The Facts (Chapter number: Verse)
48:7 - When Jacob came from Paddan, Rachel died in the land of Canaan while there was still some distance to go to Ephrath, and Jacob buried her there on the way to Ephrath (Bethlehem).
49:9 - Jacob describes Judah as crouching and stretching out like a lion - like a lioness - who dares rouse him up?
49:21 - Jacob describes Naphtali as a doe let loose that bears lovely fawns. (An alternate translation for "bears lovely fawns" given in the footnotes is "gives beautiful words.")
49:31 - Jacob asks to be buried in the cave where Abraham and his wife Sarah were buried, where Isaac and his wife Rebekah were buried, and where he buried Leah.
Genesis 50 - No mention of any women.
1:15-22 - The king of Egypt commands the Hebrew midwives, one named Shiprah and the other Puah, to kill any boy born onto a Hebrew woman, but they may let the girl children live. But the midwives feared God and they did not do as the king of Egypt commanded. The king finds out and asks the midwives why they have done this? The midwives tell the king that the Hebrew women are more vigorous than the Egyptian women, and the children are born before they arrive. So God dealt with the midwives and the Hebrew people multiplied and became strong. And because the midwives feared God they were given families. The the king of Egypt commanded all of his people, "Every boy that is born to the Hebrews you shall throw into the Nile, but you shall let every girl live."
2:1-10 - A man from the house of Levi married a Levite woman. The woman conceived and bore a son. When she saw that he was a fine boy she hid him for three months. When she could hide him no longer she made a basket out of Papyrus, put the child in it, and placed it among the reeds on the bank of the river. His sister stood at a distance to see what would happen to him. The daughter of Pharaoh came down to the river and discovered the basket. She sent her maid to fetch it and when she opened it and found the baby boy she took pity on him. The sister asked the daughter of Pharaoh if she wanted her to fetch a Hebrew woman to nurse him. The daughter said yes. So the sister went and called the child's mother, and the woman took the child and nursed it. When the child grew up she brought him to Pharaoh's daughter and she too him as her son. She named him Moses because she drew him out of the water.
2:15-22 - Moses leaves Egypt after Pharaoh finds out he killed another Egyptian. Moses fled to the land of Midian where he came upon a well where the priest of Midian's seven daughters were drawing water. Some shepherds came and drove the daughters away, but Moses defended them and also watered the daughter's flocks. The daughters went to their father Reuel and he asked why they were back so early. They told him about the Egyptian, Moses, that defended them and watered their flocks. and Reuel told them to go back and invite him to their house to break bread. Moses agreed to stay and Reuel gave Moses Zipporah for a wife. She bore him a son and Moses named him Gershom, for he says he has been an alien residing in a foreign land.
3:22 - God tells Moses that he shall not leave Egypt empty handed. Every woman (I assume Hebrew women here) shall ask any woman living in their neighbor's house for jewelry of silver or gold and clothing. And Moses shall put these on his sons and daughters and Moses shall plunder the Egyptians.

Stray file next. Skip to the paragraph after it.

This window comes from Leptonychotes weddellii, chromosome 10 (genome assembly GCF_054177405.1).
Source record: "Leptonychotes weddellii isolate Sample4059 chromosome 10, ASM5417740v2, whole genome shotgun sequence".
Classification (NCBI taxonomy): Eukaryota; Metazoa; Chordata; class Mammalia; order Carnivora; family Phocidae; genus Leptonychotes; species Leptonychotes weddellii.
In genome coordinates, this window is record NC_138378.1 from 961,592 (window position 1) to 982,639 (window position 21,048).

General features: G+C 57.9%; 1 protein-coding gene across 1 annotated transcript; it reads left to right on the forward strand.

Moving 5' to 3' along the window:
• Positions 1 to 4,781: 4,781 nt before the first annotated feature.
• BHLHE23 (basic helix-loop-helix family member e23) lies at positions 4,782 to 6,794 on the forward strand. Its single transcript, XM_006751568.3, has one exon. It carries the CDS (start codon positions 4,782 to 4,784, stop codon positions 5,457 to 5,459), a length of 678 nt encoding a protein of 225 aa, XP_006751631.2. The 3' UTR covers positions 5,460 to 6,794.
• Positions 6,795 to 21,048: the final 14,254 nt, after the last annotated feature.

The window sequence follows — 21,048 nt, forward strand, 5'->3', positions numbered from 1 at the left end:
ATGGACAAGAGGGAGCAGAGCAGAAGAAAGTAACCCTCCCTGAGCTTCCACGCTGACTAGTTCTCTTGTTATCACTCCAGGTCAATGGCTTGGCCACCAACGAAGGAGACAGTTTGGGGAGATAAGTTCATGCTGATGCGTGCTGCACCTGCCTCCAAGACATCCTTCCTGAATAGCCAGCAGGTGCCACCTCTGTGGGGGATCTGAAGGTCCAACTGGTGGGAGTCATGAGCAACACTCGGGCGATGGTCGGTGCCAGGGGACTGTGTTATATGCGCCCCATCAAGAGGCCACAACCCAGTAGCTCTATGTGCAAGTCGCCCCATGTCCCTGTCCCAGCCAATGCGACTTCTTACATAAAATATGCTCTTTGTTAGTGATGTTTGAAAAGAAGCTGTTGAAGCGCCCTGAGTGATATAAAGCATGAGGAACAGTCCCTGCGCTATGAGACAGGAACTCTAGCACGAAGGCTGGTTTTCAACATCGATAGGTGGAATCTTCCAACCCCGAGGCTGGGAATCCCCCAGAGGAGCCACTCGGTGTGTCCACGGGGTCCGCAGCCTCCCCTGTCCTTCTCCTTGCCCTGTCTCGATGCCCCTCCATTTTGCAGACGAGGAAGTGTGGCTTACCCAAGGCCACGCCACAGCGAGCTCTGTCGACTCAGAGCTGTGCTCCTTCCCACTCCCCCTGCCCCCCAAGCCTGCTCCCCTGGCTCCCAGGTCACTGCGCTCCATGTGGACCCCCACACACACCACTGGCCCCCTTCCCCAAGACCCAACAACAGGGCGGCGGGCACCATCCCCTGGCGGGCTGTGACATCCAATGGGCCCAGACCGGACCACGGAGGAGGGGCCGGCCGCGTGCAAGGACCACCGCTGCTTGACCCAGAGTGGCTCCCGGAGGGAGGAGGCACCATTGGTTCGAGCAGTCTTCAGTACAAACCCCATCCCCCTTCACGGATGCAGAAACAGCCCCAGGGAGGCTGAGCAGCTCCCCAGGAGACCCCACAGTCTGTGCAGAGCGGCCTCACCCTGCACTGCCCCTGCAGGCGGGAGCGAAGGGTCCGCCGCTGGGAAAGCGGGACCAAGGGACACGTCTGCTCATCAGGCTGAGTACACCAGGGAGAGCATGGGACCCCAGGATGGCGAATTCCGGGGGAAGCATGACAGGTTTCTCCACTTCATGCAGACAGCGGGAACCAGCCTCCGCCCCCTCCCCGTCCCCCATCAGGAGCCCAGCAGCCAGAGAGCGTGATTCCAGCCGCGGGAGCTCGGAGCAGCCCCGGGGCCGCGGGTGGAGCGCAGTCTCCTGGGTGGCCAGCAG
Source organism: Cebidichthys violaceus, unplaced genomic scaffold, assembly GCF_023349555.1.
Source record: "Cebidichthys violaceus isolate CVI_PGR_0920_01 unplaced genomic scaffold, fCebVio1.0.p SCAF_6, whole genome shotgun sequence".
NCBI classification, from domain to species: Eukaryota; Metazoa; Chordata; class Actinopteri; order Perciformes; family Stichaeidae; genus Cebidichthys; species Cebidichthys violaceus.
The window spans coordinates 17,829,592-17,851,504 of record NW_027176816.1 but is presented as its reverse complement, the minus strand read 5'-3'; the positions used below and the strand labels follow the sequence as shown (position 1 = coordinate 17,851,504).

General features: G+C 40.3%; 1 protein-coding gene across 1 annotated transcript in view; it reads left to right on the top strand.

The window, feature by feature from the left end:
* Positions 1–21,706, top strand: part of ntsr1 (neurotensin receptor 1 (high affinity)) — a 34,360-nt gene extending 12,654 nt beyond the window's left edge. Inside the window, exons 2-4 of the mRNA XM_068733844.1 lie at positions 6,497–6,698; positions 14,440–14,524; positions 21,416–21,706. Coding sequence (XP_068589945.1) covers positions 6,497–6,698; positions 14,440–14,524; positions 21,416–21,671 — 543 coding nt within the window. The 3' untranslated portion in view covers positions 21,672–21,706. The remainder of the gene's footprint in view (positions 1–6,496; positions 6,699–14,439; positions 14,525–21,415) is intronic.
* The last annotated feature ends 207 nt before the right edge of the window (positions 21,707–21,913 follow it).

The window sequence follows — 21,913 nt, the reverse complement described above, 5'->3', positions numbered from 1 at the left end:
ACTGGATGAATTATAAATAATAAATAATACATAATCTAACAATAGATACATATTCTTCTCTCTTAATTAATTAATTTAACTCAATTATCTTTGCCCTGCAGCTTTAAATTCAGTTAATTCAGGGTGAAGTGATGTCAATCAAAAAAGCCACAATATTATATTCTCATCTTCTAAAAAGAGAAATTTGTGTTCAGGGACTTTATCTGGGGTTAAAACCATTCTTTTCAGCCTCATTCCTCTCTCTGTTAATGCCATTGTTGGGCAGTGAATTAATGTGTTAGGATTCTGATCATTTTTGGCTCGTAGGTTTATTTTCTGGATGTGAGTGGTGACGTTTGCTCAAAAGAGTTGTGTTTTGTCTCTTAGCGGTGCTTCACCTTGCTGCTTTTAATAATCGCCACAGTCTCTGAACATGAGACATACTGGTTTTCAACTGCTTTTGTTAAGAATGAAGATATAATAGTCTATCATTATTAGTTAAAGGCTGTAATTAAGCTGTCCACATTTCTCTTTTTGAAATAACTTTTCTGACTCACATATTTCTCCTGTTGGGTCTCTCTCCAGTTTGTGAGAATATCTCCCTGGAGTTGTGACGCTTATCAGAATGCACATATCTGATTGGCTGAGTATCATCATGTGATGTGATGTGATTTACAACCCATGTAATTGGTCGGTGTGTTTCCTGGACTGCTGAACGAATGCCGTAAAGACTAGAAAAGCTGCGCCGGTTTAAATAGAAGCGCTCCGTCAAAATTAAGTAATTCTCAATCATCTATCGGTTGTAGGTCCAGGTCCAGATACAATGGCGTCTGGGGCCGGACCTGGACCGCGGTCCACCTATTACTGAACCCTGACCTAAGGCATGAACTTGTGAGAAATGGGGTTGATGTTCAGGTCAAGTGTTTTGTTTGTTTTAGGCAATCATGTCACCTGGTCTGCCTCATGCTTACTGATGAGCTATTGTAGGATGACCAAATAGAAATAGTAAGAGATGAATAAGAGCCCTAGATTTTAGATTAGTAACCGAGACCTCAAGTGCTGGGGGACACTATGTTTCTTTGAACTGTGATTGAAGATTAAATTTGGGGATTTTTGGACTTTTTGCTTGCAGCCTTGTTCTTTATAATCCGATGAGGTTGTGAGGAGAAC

Seriously? Jacob dies and says not a word to his other wives or daughters? Calls his sons over, gives them all blessings and yet nothing for the women in his family? That's a bit harsh, I think.
And then we get the story of the birth of Moses. I am a bit surprised that Moses mother apparently has no name, though that really shouldn't shock me by now since alot of women I assumed would be given names have none. So I guess it's all par for the course. I do like the midwives, standing up for themselves against Pharaoh like that, standing for what they believe in. And just to add no, I do not think this section is any sort of Biblical decree against abortion. Maybe a Biblical decree against killing (male) babies that have just come out of the womb, but that is a different matter. These are fully formed babies, both living and breathing, and generally the only reason a woman has to live. Without sons a woman is useless. And without sons God's promised people cannot multiply, since God's people use a patriarchal lineage. This passage is much more pro-sons than anti-abortion, and the midwives understood that without male children the mothers would be devastated. Even in the end the midwives are rewarded with children, which I assume at least some of them were male. That being said, the midwives are super awesome. They should have gotten much more awesome Pharaoh fighting verses.
And again, I totally admire Moses' mother hiding her baby to save him. She did this at a cost to her own life, which is so much love right there. We haven't gotten to see the mother's actually care for their children yet, so it's definitely nice to see a mom being proactive with her child's safety and caring so much about his well being. Not as awesome as how Laban seemed to care so openly for his daughters (since daughters were deemed as very much less than sons) but still awesome nonetheless. I guess it's just nice to see an entire section of a chapter just filled with women being active. No men around, just women. Moses' mother places him in the reeds, his sister follows him, the daughter finds him and decides to keep him, the sister suggests a Hebrew nursemaid and brings Moses back to his mother. It's just a nice change of pace.
And now I REALLY want to go watch The Prince of Egypt. I can't help it. For the entire last part of Genesis all I wanted was a copy of Joseph and the Technicolor Dreamcoat to listen to. And now it's The Prince of Egypt. Wonder how long it would take to get a copy of Netflix...
Tomorrow: Exodus 4-9